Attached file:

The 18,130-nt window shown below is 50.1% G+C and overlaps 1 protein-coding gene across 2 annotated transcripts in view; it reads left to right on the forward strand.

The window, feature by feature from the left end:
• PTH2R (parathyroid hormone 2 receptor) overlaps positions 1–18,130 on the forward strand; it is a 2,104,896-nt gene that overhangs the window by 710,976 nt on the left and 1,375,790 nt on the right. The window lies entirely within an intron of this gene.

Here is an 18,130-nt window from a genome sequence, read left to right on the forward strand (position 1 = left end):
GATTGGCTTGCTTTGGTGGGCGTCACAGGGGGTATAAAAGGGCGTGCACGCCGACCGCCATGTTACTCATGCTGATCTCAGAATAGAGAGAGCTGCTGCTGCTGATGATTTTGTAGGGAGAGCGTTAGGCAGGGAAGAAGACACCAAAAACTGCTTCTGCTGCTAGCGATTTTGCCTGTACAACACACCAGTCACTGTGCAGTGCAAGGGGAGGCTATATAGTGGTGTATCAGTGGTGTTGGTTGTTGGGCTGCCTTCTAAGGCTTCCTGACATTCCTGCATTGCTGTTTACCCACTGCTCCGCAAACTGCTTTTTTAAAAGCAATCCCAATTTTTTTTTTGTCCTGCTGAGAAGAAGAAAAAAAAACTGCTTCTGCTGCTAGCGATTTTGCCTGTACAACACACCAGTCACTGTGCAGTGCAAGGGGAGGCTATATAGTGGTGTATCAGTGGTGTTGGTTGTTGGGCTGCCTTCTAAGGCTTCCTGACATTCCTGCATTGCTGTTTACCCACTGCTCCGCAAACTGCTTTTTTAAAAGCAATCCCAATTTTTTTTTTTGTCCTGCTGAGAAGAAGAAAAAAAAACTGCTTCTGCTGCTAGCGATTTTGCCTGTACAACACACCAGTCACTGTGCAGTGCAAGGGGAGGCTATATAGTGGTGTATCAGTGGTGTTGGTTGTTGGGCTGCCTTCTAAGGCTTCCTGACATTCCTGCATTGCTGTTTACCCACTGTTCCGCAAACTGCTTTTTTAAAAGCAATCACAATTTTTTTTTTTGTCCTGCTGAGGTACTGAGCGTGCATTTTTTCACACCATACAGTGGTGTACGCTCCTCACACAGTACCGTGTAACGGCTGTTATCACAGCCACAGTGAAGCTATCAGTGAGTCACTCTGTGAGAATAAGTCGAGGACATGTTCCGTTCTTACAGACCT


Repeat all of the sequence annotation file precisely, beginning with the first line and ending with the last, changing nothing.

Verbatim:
The 18,130-nt window shown below is 50.1% G+C and overlaps 1 protein-coding gene across 2 annotated transcripts in view; it reads left to right on the forward strand.

The window, feature by feature from the left end:
• PTH2R (parathyroid hormone 2 receptor) overlaps positions 1–18,130 on the forward strand; it is a 2,104,896-nt gene that overhangs the window by 710,976 nt on the left and 1,375,790 nt on the right. The window lies entirely within an intron of this gene.

Here is an 18,130-nt window from a genome sequence, read left to right on the forward strand (position 1 = left end):
GATTGGCTTGCTTTGGTGGGCGTCACAGGGGGTATAAAAGGGCGTGCACGCCGACCGCCATGTTACTCATGCTGATCTCAGAATAGAGAGAGCTGCTGCTGCTGATGATTTTGTAGGGAGAGCGTTAGGCAGGGAAGAAGACACCAAAAACTGCTTCTGCTGCTAGCGATTTTGCCTGTACAACACACCAGTCACTGTGCAGTGCAAGGGGAGGCTATATAGTGGTGTATCAGTGGTGTTGGTTGTTGGGCTGCCTTCTAAGGCTTCCTGACATTCCTGCATTGCTGTTTACCCACTGCTCCGCAAACTGCTTTTTTAAAAGCAATCCCAATTTTTTTTTTGTCCTGCTGAGAAGAAGAAAAAAAAACTGCTTCTGCTGCTAGCGATTTTGCCTGTACAACACACCAGTCACTGTGCAGTGCAAGGGGAGGCTATATAGTGGTGTATCAGTGGTGTTGGTTGTTGGGCTGCCTTCTAAGGCTTCCTGACATTCCTGCATTGCTGTTTACCCACTGCTCCGCAAACTGCTTTTTTAAAAGCAATCCCAATTTTTTTTTTTGTCCTGCTGAGAAGAAGAAAAAAAAACTGCTTCTGCTGCTAGCGATTTTGCCTGTACAACACACCAGTCACTGTGCAGTGCAAGGGGAGGCTATATAGTGGTGTATCAGTGGTGTTGGTTGTTGGGCTGCCTTCTAAGGCTTCCTGACATTCCTGCATTGCTGTTTACCCACTGTTCCGCAAACTGCTTTTTTAAAAGCAATCACAATTTTTTTTTTTGTCCTGCTGAGGTACTGAGCGTGCATTTTTTCACACCATACAGTGGTGTACGCTCCTCACACAGTACCGTGTAACGGCTGTTATCACAGCCACAGTGAAGCTATCAGTGAGTCACTCTGTGAGAATAAGTCGAGGACATGTTCCGTTCTTACAGACCT